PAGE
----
The close of The New York Watch Auction: SEVEN in December last year (2022) marked two consecutive years of 100 per cent sales for Phillips Watches, a first for any auction house. Not just this, the year also saw the auction house collaborate with Bulgari over a special, limited-to-50-pieces Octo Finissimo, and partnerships with Piaget, and Zenith and Kari Voutilainen. And there was the sale of several extraordinary watches. WatchTime India caught up with Aurel Bacs, head of the watch department at Phillips, to learn more about the year that was.
WatchTime India: Phillips Watches has had a phenomenal year. What has contributed to that?
Aurel Bacs: At the beginning of the pandemic, we thought that everything will implode, given that an auction is a public event with hundreds of people. It was inconceivable that the auction market would continue to flourish. [But] watches are still a hobby that you can enjoy in confinement. And thanks to a good digital strategy, a perfect storm was created. It all came together.
WTI: Participation in online auctions have increased. What has led to this growth?
AB: Online auctions as we see today were unthinkable five years ago. An online auction for any pre-owned object has one fundamental flaw—that it is pre-owned. The purpose of an online auction is that you bid and hopefully win from the comfort of your sofa at home. And in the absence of a first-hand examination, it all boils down to trust. This is why online auctions at Phillips are different—smaller, more curated, more quality focused.
Aurel Bacs, auctioneer, and senior consultant, Phillips in association with Bacs & Russo
WTI: What is the kind of traction that you have seen in online auctions and how different is it from a physical auction?
AB: An online auction by definition is not the same value. There are no George Daniels, no Patek Philippe Grand Complications. In terms of value also, it is smaller, maybe 10 per cent value of an important live auction. We are still in the early stages of experimenting, trying to find out at what levels clients are comfortable to engage.
WTI: Personally, which are the brands you feel don’t get their due in auctions?
AB: I do believe that it was Phillips and my colleague Alexandre Ghotbi under whose leadership the independents became an integral part of every Phillips Geneva auction. In every auction, we have about 30 independents, which has led to world records with Philippe Dufour, F.P. Journe, Roger Smith, and Kari Voutilainen. Everything we do, there is a threshold below which we lose money. [Yet] we allow ourselves the luxury of putting in watches of US $2,000-5,000 because we feel they need to be promoted and shown.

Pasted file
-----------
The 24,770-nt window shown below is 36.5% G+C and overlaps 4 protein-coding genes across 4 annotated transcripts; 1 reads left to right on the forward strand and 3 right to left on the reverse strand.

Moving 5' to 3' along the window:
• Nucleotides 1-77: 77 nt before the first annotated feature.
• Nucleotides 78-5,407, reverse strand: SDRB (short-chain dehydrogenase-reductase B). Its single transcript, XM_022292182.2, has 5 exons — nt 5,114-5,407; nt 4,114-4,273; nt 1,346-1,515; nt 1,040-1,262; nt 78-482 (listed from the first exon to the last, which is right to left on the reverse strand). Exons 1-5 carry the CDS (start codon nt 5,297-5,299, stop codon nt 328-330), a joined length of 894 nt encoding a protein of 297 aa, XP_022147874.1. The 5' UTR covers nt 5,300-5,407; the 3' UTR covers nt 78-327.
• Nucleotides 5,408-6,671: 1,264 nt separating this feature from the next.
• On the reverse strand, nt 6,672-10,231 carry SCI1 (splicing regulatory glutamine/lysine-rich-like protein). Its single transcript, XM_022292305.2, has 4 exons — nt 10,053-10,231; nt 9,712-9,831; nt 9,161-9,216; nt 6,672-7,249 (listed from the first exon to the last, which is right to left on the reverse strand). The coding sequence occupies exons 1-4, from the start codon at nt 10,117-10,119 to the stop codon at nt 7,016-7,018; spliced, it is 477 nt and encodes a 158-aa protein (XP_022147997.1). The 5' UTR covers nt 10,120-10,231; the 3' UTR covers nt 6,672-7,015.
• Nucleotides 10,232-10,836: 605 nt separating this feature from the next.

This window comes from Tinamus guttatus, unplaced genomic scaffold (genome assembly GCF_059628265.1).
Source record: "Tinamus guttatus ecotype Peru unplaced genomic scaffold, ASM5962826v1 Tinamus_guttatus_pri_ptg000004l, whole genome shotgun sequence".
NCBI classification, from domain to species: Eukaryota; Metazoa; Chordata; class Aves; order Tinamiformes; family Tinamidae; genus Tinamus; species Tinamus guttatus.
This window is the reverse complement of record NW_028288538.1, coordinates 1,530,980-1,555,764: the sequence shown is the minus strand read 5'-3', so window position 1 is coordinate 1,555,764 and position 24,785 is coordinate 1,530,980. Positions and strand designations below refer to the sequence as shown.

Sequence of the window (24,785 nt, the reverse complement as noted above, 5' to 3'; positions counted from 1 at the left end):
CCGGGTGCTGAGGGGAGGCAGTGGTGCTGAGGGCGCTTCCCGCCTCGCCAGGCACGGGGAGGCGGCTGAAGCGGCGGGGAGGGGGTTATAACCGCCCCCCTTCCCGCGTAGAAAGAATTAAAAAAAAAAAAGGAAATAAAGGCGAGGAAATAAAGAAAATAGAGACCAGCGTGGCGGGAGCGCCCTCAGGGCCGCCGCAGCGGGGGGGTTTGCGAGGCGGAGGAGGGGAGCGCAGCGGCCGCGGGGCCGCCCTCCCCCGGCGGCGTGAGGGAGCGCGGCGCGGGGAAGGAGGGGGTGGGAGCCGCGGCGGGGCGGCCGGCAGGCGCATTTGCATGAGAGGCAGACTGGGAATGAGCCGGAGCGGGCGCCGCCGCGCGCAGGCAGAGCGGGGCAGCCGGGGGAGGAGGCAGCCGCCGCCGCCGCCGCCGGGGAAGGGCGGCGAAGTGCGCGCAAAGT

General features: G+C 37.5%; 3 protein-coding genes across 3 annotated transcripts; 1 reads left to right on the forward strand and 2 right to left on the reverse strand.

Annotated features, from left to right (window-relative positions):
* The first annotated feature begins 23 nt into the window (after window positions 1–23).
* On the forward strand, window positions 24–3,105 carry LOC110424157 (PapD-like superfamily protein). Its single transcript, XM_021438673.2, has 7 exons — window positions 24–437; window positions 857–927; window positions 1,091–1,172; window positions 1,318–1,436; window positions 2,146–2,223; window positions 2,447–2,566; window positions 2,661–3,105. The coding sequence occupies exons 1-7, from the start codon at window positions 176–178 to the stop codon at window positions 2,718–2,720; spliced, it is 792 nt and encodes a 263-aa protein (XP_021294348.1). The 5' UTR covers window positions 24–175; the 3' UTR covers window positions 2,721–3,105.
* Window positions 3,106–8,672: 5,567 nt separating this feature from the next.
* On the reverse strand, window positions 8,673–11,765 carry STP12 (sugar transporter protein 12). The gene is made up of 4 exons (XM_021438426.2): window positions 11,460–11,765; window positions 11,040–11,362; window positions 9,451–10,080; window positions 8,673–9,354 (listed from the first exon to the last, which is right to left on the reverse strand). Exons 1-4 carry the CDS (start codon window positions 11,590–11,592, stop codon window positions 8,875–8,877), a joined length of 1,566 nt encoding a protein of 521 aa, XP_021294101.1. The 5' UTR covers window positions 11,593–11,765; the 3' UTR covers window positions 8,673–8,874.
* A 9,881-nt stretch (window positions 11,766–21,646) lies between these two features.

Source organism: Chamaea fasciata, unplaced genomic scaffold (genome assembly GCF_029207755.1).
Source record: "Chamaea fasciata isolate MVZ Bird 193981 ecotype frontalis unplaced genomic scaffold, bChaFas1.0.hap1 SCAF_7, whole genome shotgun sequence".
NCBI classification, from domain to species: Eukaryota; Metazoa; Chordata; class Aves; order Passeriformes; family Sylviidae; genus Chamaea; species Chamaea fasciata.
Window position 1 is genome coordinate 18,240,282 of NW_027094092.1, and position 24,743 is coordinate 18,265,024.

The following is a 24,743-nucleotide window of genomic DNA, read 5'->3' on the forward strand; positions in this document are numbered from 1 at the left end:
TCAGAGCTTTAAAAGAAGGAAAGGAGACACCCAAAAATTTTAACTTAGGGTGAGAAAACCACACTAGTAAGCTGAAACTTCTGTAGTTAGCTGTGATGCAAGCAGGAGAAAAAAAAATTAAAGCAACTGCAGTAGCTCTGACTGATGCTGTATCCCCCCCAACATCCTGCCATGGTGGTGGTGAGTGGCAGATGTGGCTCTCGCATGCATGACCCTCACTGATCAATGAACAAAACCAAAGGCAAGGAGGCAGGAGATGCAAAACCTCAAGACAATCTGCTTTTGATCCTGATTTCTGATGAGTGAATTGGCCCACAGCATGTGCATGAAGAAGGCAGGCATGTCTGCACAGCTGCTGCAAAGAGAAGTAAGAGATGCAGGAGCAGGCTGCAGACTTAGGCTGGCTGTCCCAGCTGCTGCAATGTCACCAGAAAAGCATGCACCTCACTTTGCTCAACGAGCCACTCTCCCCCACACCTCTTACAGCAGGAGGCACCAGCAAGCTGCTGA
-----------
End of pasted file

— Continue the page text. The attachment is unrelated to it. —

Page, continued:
WTI: How have you seen the watch market evolve over the past five years?
AB: The watch industry has exponentially grown, along with the pre-owned and collectors markets in the past five years. I would have been very happy with a much more humble growth if I knew that it would be sustainable for many more years to come. Of course, Phillips has greatly benefitted—we doubled our best year in a matter of two years. How insane is that? But it’s not the way I think and feel and love watches.
WTI: Your thoughts on Indian collectors...
AB: I recently had the pleasure of talking to two collectors from India, and I must say their reasoning was about passion and personal satisfaction. I could see in their eyes the love for watches, be it the history, the rarity, the aesthetics, or the craftsmanship. This is to me a sign of a very high degree of maturity. Eight years ago was when the GPHG highlights first came to India with Ethos Watch Boutiques, I was told that I will not recognise the watch landscape when I come back next. I have huge expectations and a great deal of optimism for the growth potential of the Indian market for high-quality watchmaking and collecting.
Paul Newman’s Rolex ‘Paul Newman’ Daytona Ref. 6239
WTI: Your most memorable auction and favourite watch?
AB: It’s such a usual suspect [Paul Newman’s Rolex ‘Paul Newman’ Daytona Ref. 6239], but not necessarily for the reasons you think. It’s not the US $17 million either. Usually a watch is with us for two to four months from the moment a collector consigns it and we do the research, catalogue it, photograph it, study and analyse it, until the auction happens. In case of the Daytona Paul Newman, it was 18 months. Six times the normal amount of work went into it. Meeting Paul Newman’s daughters, friends, Hollywood actors, race car drivers, to hear from those who knew him—I got more and more emotionally drawn into it. Needless to say it was a media storm from the moment we announced it, which means there was pressure and expectation. And then, of course, in the end, the relief. So from a human and emotional aspect, that was most likely the one that I will remember the longest. But there are also watches that are US $10,000-$20,000, which you have never read or heard about. But an encounter with the consignor who told me the family history of the watch that’s not known publicly—that’s equally touching. There are those unsung heroes, too.
The story first appeared in WatchTime India's January-March 2023 issue.
Images: Courtesy Phillips